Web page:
An essay for Commune magazine about the history of antifascism, how it emerged in North America, why some leftists hate it, and where it should go next:
Antifa’s critics are correct to note that this is not the Weimar era, but they don’t offer any alternative explanations or responses to today’s developments. The street battles of 2017 had their origins in our own time. Trump’s election was part of a sequence of victories for right-populist and “illiberal” authoritarians in Britain, Russia, India, Turkey, Hungary, Italy, Colombia, and the Philippines. Militarizing borders in the face of global trade and immigration, removing all obstacles to capital in the form of unions or regulation, and attacking minority groups and women, this political wave shares enough with historical fascism that some call it “late fascism” or “post-fascism.” While there is no fully revolutionary wave to which this phenomenon responds, it has emerged in response to the Arab Spring, Occupy, Black Lives Matter and other social movements. The Trumpian emphasis on “law and order,” in particular, refers to the riots of Ferguson and Baltimore. These movements and the rightwing “illiberal” reaction to them gesture, respectively, toward revolution or dictatorship–a polarization strengthened by capitalist stagnation and ecological breakdown.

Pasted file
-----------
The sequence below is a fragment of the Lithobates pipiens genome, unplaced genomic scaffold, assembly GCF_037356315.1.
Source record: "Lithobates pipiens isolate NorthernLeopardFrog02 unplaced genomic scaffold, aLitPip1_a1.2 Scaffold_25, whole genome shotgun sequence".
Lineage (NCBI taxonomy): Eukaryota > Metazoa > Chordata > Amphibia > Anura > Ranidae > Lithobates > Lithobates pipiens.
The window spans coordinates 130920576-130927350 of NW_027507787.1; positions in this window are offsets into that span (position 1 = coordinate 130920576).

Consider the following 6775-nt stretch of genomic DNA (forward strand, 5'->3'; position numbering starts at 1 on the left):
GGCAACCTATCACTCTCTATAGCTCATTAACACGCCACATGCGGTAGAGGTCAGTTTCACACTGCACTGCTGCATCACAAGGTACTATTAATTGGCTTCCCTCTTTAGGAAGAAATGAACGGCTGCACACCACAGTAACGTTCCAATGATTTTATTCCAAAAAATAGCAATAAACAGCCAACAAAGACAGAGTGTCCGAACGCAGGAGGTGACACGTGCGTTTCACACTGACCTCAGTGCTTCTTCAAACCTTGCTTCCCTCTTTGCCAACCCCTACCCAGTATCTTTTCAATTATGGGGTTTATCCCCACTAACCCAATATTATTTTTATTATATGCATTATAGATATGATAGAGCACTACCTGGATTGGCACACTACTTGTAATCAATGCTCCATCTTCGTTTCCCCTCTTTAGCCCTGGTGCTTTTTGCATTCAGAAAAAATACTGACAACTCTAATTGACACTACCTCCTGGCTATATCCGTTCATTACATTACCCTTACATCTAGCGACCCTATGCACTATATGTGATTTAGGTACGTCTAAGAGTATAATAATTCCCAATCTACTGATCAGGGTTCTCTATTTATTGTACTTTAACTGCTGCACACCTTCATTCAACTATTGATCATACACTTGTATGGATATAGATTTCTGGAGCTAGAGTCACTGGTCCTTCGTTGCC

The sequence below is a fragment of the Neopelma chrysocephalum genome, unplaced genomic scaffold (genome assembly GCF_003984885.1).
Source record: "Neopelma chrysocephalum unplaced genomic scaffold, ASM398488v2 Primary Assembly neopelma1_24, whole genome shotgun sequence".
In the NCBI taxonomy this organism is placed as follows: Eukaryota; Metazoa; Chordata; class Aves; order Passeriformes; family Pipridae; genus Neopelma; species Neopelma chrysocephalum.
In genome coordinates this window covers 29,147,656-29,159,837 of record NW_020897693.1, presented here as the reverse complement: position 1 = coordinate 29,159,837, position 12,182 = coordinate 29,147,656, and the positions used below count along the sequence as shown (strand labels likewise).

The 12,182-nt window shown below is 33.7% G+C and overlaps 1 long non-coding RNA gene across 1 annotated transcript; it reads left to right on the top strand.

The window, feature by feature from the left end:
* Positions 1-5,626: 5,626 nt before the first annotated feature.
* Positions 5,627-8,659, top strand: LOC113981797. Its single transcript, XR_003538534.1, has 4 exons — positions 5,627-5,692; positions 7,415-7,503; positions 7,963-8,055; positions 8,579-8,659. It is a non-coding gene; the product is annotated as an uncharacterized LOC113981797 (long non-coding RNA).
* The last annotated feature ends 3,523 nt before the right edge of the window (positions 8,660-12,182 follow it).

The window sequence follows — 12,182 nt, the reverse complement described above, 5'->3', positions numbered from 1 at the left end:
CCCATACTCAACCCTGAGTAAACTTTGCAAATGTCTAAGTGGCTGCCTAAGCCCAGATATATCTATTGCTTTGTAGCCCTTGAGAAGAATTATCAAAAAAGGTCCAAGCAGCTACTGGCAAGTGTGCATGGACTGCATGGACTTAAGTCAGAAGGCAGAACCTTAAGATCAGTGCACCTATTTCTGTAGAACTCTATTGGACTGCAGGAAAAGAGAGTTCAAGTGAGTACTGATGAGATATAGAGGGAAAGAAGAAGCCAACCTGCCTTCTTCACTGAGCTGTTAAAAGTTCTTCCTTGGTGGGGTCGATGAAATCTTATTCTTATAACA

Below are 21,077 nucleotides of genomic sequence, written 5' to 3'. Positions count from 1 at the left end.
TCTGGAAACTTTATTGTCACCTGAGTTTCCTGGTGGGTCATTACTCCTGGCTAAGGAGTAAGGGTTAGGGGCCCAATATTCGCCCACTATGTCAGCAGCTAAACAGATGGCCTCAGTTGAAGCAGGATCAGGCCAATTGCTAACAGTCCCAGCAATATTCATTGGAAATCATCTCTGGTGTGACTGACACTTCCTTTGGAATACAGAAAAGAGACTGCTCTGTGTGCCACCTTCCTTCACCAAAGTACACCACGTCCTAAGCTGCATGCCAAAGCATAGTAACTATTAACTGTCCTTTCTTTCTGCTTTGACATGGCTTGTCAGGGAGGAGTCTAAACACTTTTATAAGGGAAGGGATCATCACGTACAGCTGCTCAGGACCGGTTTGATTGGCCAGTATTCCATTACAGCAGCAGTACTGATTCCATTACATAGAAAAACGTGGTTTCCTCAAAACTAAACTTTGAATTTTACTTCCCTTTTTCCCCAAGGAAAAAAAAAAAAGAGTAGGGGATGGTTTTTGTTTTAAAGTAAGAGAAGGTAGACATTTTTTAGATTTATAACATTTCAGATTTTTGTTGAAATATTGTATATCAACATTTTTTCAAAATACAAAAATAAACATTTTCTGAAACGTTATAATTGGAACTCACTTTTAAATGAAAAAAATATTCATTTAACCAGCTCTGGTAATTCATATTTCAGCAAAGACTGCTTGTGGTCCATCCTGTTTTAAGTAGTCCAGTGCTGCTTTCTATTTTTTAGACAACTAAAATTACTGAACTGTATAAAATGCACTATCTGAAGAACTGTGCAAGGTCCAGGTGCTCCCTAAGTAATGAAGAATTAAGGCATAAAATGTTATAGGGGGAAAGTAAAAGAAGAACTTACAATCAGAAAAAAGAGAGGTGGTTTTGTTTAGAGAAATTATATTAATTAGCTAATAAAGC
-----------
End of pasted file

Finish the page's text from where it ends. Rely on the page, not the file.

Read the rest at communemag.com